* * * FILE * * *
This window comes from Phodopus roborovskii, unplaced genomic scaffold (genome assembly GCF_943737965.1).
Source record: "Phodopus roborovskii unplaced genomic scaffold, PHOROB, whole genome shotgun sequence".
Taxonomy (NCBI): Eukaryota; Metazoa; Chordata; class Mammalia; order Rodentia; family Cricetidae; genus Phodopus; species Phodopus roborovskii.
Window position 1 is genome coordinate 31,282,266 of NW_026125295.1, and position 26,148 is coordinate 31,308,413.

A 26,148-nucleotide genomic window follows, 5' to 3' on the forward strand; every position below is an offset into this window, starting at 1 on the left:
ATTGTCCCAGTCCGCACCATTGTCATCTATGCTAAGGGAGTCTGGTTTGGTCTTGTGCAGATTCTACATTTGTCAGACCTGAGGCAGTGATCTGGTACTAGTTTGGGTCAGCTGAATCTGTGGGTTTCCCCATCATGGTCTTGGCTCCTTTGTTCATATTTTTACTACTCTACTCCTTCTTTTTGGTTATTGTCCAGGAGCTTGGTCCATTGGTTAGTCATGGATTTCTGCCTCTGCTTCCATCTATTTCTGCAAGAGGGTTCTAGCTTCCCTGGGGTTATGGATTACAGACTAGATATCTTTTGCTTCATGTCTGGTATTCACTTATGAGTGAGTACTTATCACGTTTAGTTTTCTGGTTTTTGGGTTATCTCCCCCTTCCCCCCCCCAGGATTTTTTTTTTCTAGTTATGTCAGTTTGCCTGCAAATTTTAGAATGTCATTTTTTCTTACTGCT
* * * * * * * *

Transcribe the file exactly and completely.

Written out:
This window comes from Phodopus roborovskii, unplaced genomic scaffold (genome assembly GCF_943737965.1).
Source record: "Phodopus roborovskii unplaced genomic scaffold, PHOROB, whole genome shotgun sequence".
Taxonomy (NCBI): Eukaryota; Metazoa; Chordata; class Mammalia; order Rodentia; family Cricetidae; genus Phodopus; species Phodopus roborovskii.
Window position 1 is genome coordinate 31,282,266 of NW_026125295.1, and position 26,148 is coordinate 31,308,413.

A 26,148-nucleotide genomic window follows, 5' to 3' on the forward strand; every position below is an offset into this window, starting at 1 on the left:
ATTGTCCCAGTCCGCACCATTGTCATCTATGCTAAGGGAGTCTGGTTTGGTCTTGTGCAGATTCTACATTTGTCAGACCTGAGGCAGTGATCTGGTACTAGTTTGGGTCAGCTGAATCTGTGGGTTTCCCCATCATGGTCTTGGCTCCTTTGTTCATATTTTTACTACTCTACTCCTTCTTTTTGGTTATTGTCCAGGAGCTTGGTCCATTGGTTAGTCATGGATTTCTGCCTCTGCTTCCATCTATTTCTGCAAGAGGGTTCTAGCTTCCCTGGGGTTATGGATTACAGACTAGATATCTTTTGCTTCATGTCTGGTATTCACTTATGAGTGAGTACTTATCACGTTTAGTTTTCTGGTTTTTGGGTTATCTCCCCCTTCCCCCCCCCAGGATTTTTTTTTTCTAGTTATGTCAGTTTGCCTGCAAATTTTAGAATGTCATTTTTTCTTACTGCT